From the NYT
San Francisco Asks: Where Have All the Children Gone?By THOMAS FULLER JAN. 21, 2017… A few generations ago, before the technology boom transformed San Francisco and sent housing costs soaring, the city was alive with children and families. Today it has the lowest percentage of children of any of the largest 100 cities in America, according to census data, causing some here to raise an alarm.“Everybody talks about children being our future,” said Norman Yee, a member of San Francisco’s Board of Supervisors. “If you have no children around, what’s our future?”As an urban renaissance has swept through major American cities in recent decades, San Francisco’s population has risen to historical highs and a forest of skyscraping condominiums has replaced tumbledown warehouses and abandoned wharves. At the same time, the share of children in San Francisco fell to 13 percent, low even compared with another expensive city, New York, with 21 percent. In Chicago, 23 percent of the population is under 18 years old, which is also the overall average across the United States.… Many immigrant and other residential areas of San Francisco still have their share of the very young and the very old. The sidewalks of some wealthy enclaves even have stroller gridlock on weekends. But when you walk through the growing number of neighborhoods where employees of Google, Twitter and so many other technology companies live or work, the sidewalks display a narrow band of humanity, as if life started at 22 and ended somewhere around 40.… There is one statistic that the city’s natives have heard too many times. San Francisco, population 865,000, has roughly the same number of dogs as children: 120,000. In many areas of the city, pet grooming shops seem more common than schools.Prohibitive housing costs are not the only reason there are relatively few children. A public school system of uneven quality, the attractiveness of the less-foggy suburbs to families, and the large number of gay men and women, many of them childless, have all played roles in the decline in the number of children, which began with white flight from the city in the 1970s. The tech boom now reinforces the notion that San Francisco is a place for the young, single and rich.“If you get to the age that you’re going to have kids in San Francisco and you haven’t made your million — or more — you probably begin to think you have to leave,” said Richard Florida, an expert in urban demographics and author of “The Rise of the Creative Class.”Mr. Florida sees a larger national trend. Jobs in America have become more specialized and the country’s demography has become more segmented, he says. Technology workers who move to San Francisco and Silicon Valley anticipate long hours and know they may have to put off having families.“It’s a statement on our age that in order to make it in our more advanced, best and most-skilled industries you really have to sacrifice,” Mr. Florida said. “And the sacrifice may be your family.”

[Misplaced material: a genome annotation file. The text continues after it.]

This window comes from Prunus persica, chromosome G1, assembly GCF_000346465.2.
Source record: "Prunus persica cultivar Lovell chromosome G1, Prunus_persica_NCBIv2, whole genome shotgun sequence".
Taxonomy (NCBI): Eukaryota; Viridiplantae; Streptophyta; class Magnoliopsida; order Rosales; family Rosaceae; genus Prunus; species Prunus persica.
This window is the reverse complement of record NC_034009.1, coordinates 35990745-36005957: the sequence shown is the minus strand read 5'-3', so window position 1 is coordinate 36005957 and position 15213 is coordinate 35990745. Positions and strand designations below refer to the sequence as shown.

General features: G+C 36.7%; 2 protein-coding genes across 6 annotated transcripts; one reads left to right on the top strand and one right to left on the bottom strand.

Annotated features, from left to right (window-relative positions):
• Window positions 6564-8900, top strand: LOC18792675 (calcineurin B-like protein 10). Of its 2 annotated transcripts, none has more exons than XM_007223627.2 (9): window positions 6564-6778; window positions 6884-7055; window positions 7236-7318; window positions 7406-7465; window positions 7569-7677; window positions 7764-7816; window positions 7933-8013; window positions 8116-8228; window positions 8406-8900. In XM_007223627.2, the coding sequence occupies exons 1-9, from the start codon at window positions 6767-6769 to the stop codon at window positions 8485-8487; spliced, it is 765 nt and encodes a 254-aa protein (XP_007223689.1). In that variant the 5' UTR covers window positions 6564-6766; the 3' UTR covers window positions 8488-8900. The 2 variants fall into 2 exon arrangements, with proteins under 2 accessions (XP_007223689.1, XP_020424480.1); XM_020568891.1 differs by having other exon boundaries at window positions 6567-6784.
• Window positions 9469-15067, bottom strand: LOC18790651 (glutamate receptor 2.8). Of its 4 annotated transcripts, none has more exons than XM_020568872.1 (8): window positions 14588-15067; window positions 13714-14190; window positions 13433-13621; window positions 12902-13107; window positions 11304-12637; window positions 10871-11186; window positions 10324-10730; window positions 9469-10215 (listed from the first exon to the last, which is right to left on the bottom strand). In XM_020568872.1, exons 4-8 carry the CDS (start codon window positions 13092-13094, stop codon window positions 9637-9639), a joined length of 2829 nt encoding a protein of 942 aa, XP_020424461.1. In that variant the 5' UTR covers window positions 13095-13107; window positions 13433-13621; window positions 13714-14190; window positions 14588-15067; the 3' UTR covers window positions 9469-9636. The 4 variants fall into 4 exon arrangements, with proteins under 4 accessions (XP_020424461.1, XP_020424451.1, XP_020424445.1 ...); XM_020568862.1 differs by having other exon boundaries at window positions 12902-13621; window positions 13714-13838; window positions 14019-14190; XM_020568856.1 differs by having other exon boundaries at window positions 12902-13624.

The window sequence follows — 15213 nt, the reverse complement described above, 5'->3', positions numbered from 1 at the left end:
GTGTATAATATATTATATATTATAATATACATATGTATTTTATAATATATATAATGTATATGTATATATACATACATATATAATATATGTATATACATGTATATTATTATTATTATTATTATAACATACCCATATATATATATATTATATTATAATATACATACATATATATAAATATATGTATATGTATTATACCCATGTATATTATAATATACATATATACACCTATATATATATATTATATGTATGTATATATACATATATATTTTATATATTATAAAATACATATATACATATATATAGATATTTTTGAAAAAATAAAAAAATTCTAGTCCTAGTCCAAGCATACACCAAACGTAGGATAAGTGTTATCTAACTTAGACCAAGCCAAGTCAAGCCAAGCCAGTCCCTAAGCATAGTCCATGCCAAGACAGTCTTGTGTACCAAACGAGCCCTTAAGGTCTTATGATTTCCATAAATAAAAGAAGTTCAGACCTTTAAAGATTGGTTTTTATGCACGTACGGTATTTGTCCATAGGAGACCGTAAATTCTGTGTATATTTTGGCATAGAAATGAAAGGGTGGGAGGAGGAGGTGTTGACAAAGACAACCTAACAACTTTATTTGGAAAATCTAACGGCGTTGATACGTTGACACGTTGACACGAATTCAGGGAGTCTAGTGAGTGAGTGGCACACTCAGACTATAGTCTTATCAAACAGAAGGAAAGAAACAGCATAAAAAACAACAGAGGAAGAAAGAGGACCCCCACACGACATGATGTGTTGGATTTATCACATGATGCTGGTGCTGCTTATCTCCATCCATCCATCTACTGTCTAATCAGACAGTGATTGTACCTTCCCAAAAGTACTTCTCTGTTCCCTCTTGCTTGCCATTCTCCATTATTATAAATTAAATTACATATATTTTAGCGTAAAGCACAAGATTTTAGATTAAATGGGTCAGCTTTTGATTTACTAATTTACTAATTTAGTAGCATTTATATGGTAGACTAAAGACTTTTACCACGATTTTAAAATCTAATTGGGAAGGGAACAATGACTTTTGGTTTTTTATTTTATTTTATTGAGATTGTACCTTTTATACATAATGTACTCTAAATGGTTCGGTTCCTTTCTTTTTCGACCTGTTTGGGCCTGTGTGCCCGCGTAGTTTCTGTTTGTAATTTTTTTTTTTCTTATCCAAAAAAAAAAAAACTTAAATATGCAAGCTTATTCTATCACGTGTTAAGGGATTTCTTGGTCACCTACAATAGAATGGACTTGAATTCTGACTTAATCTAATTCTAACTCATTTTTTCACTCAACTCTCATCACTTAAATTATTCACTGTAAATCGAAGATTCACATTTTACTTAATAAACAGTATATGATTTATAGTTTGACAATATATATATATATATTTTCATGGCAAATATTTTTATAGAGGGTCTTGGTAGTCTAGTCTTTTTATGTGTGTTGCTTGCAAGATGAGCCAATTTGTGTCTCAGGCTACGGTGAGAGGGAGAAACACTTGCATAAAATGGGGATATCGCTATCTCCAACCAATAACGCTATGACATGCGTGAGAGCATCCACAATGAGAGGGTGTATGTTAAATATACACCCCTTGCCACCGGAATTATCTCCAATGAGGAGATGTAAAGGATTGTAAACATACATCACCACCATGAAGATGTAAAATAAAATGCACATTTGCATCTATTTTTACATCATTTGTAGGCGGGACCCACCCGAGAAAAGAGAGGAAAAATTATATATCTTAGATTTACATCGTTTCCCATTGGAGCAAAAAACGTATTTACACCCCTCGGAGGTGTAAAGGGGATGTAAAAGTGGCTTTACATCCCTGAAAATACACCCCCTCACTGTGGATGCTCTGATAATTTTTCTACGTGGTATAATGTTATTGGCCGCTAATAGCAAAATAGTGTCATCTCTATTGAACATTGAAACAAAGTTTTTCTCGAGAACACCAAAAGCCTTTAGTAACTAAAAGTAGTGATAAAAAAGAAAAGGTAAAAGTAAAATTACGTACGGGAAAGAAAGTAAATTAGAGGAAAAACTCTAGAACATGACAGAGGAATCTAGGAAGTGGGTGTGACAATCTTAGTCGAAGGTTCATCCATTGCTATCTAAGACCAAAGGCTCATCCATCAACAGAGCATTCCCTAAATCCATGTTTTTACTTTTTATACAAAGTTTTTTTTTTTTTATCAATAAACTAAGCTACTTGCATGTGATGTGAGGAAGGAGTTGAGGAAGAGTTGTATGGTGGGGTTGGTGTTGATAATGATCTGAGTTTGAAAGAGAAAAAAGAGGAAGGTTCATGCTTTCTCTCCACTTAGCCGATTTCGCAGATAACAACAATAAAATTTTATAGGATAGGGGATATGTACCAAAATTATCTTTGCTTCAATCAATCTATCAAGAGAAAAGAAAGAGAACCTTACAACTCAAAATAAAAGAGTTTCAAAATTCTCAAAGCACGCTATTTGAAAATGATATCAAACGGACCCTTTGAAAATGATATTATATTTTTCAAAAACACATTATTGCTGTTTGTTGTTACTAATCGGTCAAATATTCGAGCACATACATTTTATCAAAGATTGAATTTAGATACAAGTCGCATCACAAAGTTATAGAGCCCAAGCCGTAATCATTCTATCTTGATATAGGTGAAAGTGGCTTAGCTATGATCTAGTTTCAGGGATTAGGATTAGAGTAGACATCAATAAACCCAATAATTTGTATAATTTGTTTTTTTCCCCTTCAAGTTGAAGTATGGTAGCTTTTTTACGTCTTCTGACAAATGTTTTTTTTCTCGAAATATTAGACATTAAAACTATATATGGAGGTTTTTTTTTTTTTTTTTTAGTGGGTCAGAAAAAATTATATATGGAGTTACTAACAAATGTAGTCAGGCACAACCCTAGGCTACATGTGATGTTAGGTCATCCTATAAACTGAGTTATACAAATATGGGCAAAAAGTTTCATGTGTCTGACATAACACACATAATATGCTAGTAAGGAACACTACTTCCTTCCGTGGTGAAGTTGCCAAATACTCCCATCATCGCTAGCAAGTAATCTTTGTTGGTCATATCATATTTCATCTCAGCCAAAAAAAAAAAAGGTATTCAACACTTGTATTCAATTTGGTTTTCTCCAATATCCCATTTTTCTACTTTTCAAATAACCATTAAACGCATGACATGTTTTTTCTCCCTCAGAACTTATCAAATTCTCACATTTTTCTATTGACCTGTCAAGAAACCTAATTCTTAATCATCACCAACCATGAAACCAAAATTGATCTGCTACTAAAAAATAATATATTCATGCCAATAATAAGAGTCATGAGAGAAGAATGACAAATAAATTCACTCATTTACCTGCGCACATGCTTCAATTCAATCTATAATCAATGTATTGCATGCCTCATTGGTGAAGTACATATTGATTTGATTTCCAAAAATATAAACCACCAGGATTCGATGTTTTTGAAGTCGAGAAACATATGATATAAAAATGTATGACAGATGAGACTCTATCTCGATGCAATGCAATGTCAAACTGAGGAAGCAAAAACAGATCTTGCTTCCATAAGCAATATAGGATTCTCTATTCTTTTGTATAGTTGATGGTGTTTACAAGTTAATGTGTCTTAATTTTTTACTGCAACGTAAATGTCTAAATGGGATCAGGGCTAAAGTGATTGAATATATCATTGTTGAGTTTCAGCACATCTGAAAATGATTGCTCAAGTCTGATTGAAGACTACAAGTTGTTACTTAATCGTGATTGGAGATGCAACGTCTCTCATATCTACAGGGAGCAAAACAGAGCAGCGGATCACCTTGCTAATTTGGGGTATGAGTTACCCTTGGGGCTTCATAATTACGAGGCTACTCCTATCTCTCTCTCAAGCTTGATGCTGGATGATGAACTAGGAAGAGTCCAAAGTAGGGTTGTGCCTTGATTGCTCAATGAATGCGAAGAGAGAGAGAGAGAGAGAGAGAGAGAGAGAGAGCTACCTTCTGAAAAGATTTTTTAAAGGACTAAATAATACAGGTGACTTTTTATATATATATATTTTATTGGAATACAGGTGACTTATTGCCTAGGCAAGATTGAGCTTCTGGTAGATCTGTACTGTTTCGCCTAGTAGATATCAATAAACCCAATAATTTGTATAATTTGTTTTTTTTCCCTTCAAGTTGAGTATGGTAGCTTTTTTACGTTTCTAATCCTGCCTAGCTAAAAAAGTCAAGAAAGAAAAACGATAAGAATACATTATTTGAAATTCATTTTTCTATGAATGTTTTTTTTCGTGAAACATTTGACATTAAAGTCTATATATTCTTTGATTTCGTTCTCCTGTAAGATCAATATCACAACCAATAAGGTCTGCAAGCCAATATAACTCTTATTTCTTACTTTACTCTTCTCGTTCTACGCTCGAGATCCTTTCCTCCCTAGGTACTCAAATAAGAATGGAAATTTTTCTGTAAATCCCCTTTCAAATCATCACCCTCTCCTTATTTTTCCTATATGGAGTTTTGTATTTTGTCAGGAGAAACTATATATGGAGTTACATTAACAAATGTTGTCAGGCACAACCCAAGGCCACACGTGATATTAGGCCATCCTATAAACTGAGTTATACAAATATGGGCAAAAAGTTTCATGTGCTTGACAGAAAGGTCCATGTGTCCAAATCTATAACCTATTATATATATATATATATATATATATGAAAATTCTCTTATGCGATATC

In San Francisco, Hillary beat Trump 84-9.
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